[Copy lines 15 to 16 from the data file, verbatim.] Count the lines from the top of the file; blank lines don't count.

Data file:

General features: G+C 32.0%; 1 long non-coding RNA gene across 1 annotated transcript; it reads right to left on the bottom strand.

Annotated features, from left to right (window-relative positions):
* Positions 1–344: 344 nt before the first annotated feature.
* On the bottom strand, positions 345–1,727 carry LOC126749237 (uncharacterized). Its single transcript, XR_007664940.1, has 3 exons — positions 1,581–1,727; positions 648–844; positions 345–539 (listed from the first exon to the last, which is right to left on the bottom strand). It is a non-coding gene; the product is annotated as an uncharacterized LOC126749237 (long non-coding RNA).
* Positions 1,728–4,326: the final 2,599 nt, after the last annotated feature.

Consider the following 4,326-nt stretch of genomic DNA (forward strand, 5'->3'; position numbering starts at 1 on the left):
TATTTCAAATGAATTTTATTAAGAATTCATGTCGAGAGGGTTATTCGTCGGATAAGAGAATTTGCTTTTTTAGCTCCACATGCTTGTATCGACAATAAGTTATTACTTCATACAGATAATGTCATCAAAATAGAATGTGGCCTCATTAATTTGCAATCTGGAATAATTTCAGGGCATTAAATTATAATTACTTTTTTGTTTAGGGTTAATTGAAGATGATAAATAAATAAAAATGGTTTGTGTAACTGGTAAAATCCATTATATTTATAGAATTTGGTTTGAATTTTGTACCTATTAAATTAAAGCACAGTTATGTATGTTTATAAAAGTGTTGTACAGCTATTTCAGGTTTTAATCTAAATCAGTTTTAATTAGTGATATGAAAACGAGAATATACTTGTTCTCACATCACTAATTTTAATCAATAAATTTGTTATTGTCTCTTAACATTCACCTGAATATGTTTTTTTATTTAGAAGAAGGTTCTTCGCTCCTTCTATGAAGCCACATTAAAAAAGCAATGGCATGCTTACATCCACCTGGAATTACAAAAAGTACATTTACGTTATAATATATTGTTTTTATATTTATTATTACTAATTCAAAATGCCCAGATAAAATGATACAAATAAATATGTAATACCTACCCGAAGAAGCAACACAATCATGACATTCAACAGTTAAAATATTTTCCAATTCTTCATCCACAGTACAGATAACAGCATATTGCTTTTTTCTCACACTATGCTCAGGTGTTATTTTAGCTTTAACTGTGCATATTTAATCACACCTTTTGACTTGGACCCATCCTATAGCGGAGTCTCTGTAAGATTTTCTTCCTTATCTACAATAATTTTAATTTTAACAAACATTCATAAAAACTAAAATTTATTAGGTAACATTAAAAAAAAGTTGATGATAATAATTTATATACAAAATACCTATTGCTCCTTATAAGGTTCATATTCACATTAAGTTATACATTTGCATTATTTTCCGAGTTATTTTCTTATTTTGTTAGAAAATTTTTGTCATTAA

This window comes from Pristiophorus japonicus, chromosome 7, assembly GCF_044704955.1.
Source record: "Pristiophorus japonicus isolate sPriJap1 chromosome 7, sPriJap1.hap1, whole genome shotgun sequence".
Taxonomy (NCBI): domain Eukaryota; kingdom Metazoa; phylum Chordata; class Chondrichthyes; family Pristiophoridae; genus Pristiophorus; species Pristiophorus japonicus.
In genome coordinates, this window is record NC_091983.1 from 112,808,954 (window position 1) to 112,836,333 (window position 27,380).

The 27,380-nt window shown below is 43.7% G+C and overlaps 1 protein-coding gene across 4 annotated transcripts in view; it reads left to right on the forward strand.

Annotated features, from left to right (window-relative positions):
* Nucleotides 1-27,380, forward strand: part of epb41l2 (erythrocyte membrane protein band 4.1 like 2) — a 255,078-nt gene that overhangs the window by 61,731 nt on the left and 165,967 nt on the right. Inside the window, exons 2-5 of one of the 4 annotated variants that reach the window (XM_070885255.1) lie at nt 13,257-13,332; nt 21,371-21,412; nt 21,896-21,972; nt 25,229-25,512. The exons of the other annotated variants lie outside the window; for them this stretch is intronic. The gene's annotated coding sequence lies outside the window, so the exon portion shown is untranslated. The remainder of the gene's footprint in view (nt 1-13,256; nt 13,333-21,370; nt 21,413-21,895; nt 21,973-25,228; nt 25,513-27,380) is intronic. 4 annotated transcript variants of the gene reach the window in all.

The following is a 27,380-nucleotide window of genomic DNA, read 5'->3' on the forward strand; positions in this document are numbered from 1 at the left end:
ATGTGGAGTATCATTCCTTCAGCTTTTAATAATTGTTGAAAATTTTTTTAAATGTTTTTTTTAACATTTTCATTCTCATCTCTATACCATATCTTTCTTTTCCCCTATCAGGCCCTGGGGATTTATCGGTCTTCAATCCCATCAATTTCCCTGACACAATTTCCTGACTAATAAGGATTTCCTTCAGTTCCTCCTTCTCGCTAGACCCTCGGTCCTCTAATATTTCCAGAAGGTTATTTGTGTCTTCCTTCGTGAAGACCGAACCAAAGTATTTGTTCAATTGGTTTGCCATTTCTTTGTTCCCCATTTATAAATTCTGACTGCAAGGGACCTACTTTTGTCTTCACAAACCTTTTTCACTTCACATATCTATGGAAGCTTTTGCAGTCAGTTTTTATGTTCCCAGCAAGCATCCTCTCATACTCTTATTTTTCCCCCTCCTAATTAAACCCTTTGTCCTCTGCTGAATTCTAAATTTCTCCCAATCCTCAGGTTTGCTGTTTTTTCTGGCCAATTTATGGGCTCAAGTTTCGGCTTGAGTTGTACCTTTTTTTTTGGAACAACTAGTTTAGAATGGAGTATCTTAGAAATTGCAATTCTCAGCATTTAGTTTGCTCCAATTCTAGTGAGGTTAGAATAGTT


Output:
The following is a 27,380-nucleotide window of genomic DNA, read 5'->3' on the forward strand; positions in this document are numbered from 1 at the left end:
ATGTGGAGTATCATTCCTTCAGCTTTTAATAATTGTTGAAAATTTTTTTAAATGTTTTTTTTAACATTTTCATTCTCATCTCTATACCATATCTTTCTTTTCCCCTATCAGGCCCTGGGGATTTATCGGTCTTCAATCCCATCAATTTCCCTGACACAATTTCCTGACTAATAAGGATTTCCTTCAGTTCCTCCTTCTCGCTAGACCCTCGGTCCTCTAATATTTCCAGAAGGTTATTTGTGTCTTCCTTCGTGAAGACCGAACCAAAGTATTTGTTCAATTGGTTTGCCATTTCTTTGTTCCCCATTTATAAATTCTGACTGCAAGGGACCTACTTTTGTCTTCACAAACCTTTTTCACTTCACATATCTATGGAAGCTTTTGCAGTCAGTTTTTATGTTCCCAGCAAGCATCCTCTCATACTCTTATTTTTCCCCCTCCTAATTAAACCCTTTGTCCTCTGCTGAATTCTAAATTTCTCCCAATCCTCAGGTTTGCTGTTTTTTCTGGCCAATTTATGGGCTCAAGTTTCGGCTTGAGTTGTACCTTTTTTTTTGGAACAACTAGTTTAGAATGGAGTATCTTAGAAATTGCAATTCTCAGCATTTAGTTTGCTCCAATTCTAGTGAGGTTAGAATAGTT